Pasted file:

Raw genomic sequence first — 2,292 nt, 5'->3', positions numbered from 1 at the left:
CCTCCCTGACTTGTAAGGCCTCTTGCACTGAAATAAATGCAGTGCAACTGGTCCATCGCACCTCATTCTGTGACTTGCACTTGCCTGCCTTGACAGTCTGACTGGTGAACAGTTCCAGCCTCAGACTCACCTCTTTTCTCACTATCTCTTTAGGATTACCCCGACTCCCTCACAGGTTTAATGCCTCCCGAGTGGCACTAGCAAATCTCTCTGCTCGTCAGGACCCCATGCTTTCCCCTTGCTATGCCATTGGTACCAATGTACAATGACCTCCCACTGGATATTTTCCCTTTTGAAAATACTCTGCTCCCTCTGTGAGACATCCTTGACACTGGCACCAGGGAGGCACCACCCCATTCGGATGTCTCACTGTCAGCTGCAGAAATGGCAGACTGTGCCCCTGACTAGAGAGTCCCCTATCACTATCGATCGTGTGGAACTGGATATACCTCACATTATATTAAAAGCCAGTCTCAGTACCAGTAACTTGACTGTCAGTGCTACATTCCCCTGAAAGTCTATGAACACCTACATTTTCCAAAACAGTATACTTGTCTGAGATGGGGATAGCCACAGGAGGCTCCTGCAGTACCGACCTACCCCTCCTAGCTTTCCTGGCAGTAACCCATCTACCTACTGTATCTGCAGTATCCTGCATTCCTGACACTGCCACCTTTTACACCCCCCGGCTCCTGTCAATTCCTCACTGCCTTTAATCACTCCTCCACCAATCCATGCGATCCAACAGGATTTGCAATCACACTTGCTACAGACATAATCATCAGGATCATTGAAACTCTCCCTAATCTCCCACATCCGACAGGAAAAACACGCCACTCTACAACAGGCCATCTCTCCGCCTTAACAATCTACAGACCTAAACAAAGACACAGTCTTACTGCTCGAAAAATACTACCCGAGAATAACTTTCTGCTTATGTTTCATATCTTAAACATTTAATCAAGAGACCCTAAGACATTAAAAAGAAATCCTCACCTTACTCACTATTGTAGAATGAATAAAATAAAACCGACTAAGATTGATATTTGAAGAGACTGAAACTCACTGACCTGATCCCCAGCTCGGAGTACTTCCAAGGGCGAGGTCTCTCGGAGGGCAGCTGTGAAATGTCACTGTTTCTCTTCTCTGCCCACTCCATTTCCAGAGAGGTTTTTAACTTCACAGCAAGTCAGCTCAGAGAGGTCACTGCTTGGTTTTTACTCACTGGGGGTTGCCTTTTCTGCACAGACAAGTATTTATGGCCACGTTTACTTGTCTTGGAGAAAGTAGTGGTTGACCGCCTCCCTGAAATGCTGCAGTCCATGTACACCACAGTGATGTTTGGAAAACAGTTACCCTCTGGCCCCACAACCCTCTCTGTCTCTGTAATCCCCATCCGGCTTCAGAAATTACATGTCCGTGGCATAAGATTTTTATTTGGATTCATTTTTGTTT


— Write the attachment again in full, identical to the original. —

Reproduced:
Raw genomic sequence first — 2,292 nt, 5'->3', positions numbered from 1 at the left:
CCTCCCTGACTTGTAAGGCCTCTTGCACTGAAATAAATGCAGTGCAACTGGTCCATCGCACCTCATTCTGTGACTTGCACTTGCCTGCCTTGACAGTCTGACTGGTGAACAGTTCCAGCCTCAGACTCACCTCTTTTCTCACTATCTCTTTAGGATTACCCCGACTCCCTCACAGGTTTAATGCCTCCCGAGTGGCACTAGCAAATCTCTCTGCTCGTCAGGACCCCATGCTTTCCCCTTGCTATGCCATTGGTACCAATGTACAATGACCTCCCACTGGATATTTTCCCTTTTGAAAATACTCTGCTCCCTCTGTGAGACATCCTTGACACTGGCACCAGGGAGGCACCACCCCATTCGGATGTCTCACTGTCAGCTGCAGAAATGGCAGACTGTGCCCCTGACTAGAGAGTCCCCTATCACTATCGATCGTGTGGAACTGGATATACCTCACATTATATTAAAAGCCAGTCTCAGTACCAGTAACTTGACTGTCAGTGCTACATTCCCCTGAAAGTCTATGAACACCTACATTTTCCAAAACAGTATACTTGTCTGAGATGGGGATAGCCACAGGAGGCTCCTGCAGTACCGACCTACCCCTCCTAGCTTTCCTGGCAGTAACCCATCTACCTACTGTATCTGCAGTATCCTGCATTCCTGACACTGCCACCTTTTACACCCCCCGGCTCCTGTCAATTCCTCACTGCCTTTAATCACTCCTCCACCAATCCATGCGATCCAACAGGATTTGCAATCACACTTGCTACAGACATAATCATCAGGATCATTGAAACTCTCCCTAATCTCCCACATCCGACAGGAAAAACACGCCACTCTACAACAGGCCATCTCTCCGCCTTAACAATCTACAGACCTAAACAAAGACACAGTCTTACTGCTCGAAAAATACTACCCGAGAATAACTTTCTGCTTATGTTTCATATCTTAAACATTTAATCAAGAGACCCTAAGACATTAAAAAGAAATCCTCACCTTACTCACTATTGTAGAATGAATAAAATAAAACCGACTAAGATTGATATTTGAAGAGACTGAAACTCACTGACCTGATCCCCAGCTCGGAGTACTTCCAAGGGCGAGGTCTCTCGGAGGGCAGCTGTGAAATGTCACTGTTTCTCTTCTCTGCCCACTCCATTTCCAGAGAGGTTTTTAACTTCACAGCAAGTCAGCTCAGAGAGGTCACTGCTTGGTTTTTACTCACTGGGGGTTGCCTTTTCTGCACAGACAAGTATTTATGGCCACGTTTACTTGTCTTGGAGAAAGTAGTGGTTGACCGCCTCCCTGAAATGCTGCAGTCCATGTACACCACAGTGATGTTTGGAAAACAGTTACCCTCTGGCCCCACAACCCTCTCTGTCTCTGTAATCCCCATCCGGCTTCAGAAATTACATGTCCGTGGCATAAGATTTTTATTTGGATTCATTTTTGTTT